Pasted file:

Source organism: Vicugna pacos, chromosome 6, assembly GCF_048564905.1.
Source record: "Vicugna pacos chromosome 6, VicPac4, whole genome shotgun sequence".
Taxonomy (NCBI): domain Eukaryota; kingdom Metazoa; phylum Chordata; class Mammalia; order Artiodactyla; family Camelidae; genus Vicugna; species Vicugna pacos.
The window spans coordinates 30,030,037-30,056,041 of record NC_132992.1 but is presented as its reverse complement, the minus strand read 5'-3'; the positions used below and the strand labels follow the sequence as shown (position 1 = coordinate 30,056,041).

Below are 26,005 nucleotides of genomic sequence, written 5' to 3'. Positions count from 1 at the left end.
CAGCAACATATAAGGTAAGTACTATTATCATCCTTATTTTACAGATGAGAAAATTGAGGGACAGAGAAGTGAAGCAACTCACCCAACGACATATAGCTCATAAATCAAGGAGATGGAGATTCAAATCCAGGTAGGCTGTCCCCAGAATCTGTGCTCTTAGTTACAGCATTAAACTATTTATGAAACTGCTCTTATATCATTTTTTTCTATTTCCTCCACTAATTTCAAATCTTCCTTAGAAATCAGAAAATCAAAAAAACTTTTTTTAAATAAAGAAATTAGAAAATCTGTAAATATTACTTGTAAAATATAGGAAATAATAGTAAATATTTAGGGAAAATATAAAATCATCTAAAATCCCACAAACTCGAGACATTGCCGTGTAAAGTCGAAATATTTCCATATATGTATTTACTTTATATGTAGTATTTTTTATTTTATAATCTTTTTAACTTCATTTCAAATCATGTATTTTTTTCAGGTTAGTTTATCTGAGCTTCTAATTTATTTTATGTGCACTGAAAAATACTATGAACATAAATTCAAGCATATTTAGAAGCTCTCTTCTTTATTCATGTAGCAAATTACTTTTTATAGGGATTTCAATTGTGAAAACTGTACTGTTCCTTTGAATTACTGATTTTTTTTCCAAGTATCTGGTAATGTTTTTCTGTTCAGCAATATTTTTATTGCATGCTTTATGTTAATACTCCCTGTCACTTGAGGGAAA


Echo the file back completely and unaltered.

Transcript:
Source organism: Vicugna pacos, chromosome 6, assembly GCF_048564905.1.
Source record: "Vicugna pacos chromosome 6, VicPac4, whole genome shotgun sequence".
Taxonomy (NCBI): domain Eukaryota; kingdom Metazoa; phylum Chordata; class Mammalia; order Artiodactyla; family Camelidae; genus Vicugna; species Vicugna pacos.
The window spans coordinates 30,030,037-30,056,041 of record NC_132992.1 but is presented as its reverse complement, the minus strand read 5'-3'; the positions used below and the strand labels follow the sequence as shown (position 1 = coordinate 30,056,041).

Below are 26,005 nucleotides of genomic sequence, written 5' to 3'. Positions count from 1 at the left end.
CAGCAACATATAAGGTAAGTACTATTATCATCCTTATTTTACAGATGAGAAAATTGAGGGACAGAGAAGTGAAGCAACTCACCCAACGACATATAGCTCATAAATCAAGGAGATGGAGATTCAAATCCAGGTAGGCTGTCCCCAGAATCTGTGCTCTTAGTTACAGCATTAAACTATTTATGAAACTGCTCTTATATCATTTTTTTCTATTTCCTCCACTAATTTCAAATCTTCCTTAGAAATCAGAAAATCAAAAAAACTTTTTTTAAATAAAGAAATTAGAAAATCTGTAAATATTACTTGTAAAATATAGGAAATAATAGTAAATATTTAGGGAAAATATAAAATCATCTAAAATCCCACAAACTCGAGACATTGCCGTGTAAAGTCGAAATATTTCCATATATGTATTTACTTTATATGTAGTATTTTTTATTTTATAATCTTTTTAACTTCATTTCAAATCATGTATTTTTTTCAGGTTAGTTTATCTGAGCTTCTAATTTATTTTATGTGCACTGAAAAATACTATGAACATAAATTCAAGCATATTTAGAAGCTCTCTTCTTTATTCATGTAGCAAATTACTTTTTATAGGGATTTCAATTGTGAAAACTGTACTGTTCCTTTGAATTACTGATTTTTTTTCCAAGTATCTGGTAATGTTTTTCTGTTCAGCAATATTTTTATTGCATGCTTTATGTTAATACTCCCTGTCACTTGAGGGAAA